Paddy’s Pointers: Five observations from Norwich City’s tense 3-2 Championship win against Hull City

Kenny McLean put Norwich City in front at Rotherham United
Picture: Paul Chesterton/Focus Images Lt

Kenny McLean put Norwich City in front at Rotherham United Picture: Paul Chesterton/Focus Images Ltd - Credit: Paul Chesterton/Focus Images Ltd

Our Norwich City correspondent Paddy Davitt delivers his Hull City verdict after the Canaries’ 3-2 Championship triumph

1. Vamos Emi

You can certainly feel the nerves and the tension. That Premier League bounty is no longer on the horizon. It is right at the end of the street and City continue to hurtle along a couple of steps quicker than either Leeds or Sheffield United.

But again at Carrow Road there was an anxious period just after half-time, when the play was laboured and the weight of that growing expectancy hung heavy in the air. For all bar one man.

Maybe it is a window into Emi Buendia’s character but the Argentine maestro is rising to the challenge and now leading the way. There was a thumping match winner to sink Swansea last Friday. Here a brace and only David Marshall’s acrobatics denied him a hat-trick.

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Buendia is positively relishing this run in. His team mates just have to cling on and dip his slipstream.

2. Farke Day

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Not a bad way to celebrate a new longer term Carrow Road deal.

City stage-managed the announcement that Farke and his coaching brains had signed on until 2022 for the next phase of this leap into a fresh footballing culture. You sensed an extra buoyancy and an extra ounce or two of appreciation from the home fans at the final whistle towards their head coach, as he conducted by now his customary lap of appreciation.

Norwich supporters know the score. They know Farke has literally produced a footballing miracle to transform a squad weighed down with the sobering financial reality of existing in a post-parachute payment world.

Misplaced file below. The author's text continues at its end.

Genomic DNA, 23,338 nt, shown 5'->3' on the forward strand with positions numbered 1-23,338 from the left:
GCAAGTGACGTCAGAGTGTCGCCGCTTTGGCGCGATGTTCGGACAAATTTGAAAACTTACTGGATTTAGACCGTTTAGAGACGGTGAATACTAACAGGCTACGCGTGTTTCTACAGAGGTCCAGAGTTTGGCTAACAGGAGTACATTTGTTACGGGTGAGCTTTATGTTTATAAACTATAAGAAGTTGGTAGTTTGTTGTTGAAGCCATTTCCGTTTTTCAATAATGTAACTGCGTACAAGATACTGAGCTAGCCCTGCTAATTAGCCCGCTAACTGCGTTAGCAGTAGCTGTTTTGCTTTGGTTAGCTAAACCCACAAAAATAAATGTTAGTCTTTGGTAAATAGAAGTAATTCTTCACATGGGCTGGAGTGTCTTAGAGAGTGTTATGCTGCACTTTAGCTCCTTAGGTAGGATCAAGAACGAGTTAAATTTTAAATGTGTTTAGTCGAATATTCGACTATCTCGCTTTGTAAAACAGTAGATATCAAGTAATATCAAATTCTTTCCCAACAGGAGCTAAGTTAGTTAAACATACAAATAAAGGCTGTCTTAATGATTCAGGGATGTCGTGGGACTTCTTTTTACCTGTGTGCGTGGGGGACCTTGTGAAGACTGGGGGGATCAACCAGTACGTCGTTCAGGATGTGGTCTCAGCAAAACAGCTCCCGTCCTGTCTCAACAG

To lead the Championship with nine games left, to take those same supporters on a magic carpet ride of thrilling football and spectacular comebacks is frankly strtling. And now the prospect of more to come, if Farke can embellish the foundations in place. No wonder he lingered a touch longer at the final whistle to take it all in.

3. Front running fun

A few nervy moments, yes, but hardly grounds to argue leading from the front is beginning to wear on this group of players and management.

After a scratchy win against Swansea to then sit and watch both Leeds and Sheffield United do the business on Tuesday may have left some Norwich fans feeling slightly queasy.

But Leeds’ spell at the top was brief, while the Blades are now four points adrift again with the small matter of a weekend collision at Elland Road. That says a lot about Norwich’s character and the resolve.

By no stretch could you argue City’s football is as freeflowing or vibrant as their best spells this season. But what remains reassuringly consistent is the richness of their winning seam.

To respond from that jarring defeat at Preston with five straight league wins can only deflate the chasing pack. Farke spoke in the build up about his squad’s staying power. It is there in abundance.

4. Just don’t mention ‘game-management’

The suggestion City need to tighten up in periods of games when they are so superior to Championship rivals met with a stiff response from Farke in his post-match briefing.

Safe to say, Norwich’s head coach does not accept his side’s recent play has at times been laced with a lack of composure and control, particularly in central midfield areas.

Norwich found a way again and Farke was quick to point out the impressive points haul from the last 10 league games. That is irrefutable evidence but by the same token City allowed Hull a whiff of encouragement through a calamitous self-inflicted error and then an uncertain period before Buendia’s match-clinching goal.

The sight of Jamal Lewis careering on the overlap in stoppage time before Hull countered in the space vacated by the defender is a symbol of the verve Farke wants but there is also a time and a place.

5. Krul to be kind

There were at least two escapes in the previous home win against Swansea, when Welsh international Dan James turned on the after burners to harass City’s number one with the ball at his feet in his own penalty area.

On the second occasion it took a sliding challenge deep inside his own box to rectify a heavy first touch. There was no such fortune in first half stoppage time against the Tigers, when he choked a clearance that ended in his own net when Marc Pugh returned it with interest.

It was needless and it was sloppy. Farke spoke of his annoyance but credit Krul he used all his experience to respond in the right manner in the second period.

But there was a noticeable gear change - in terms of the urgency with which he got the ball away - when his defenders found him in the second period.

Krul will not need telling. He made it clear earlier in the season he is his own worst critic.

The Dutch international has earned more points than he has let slip.

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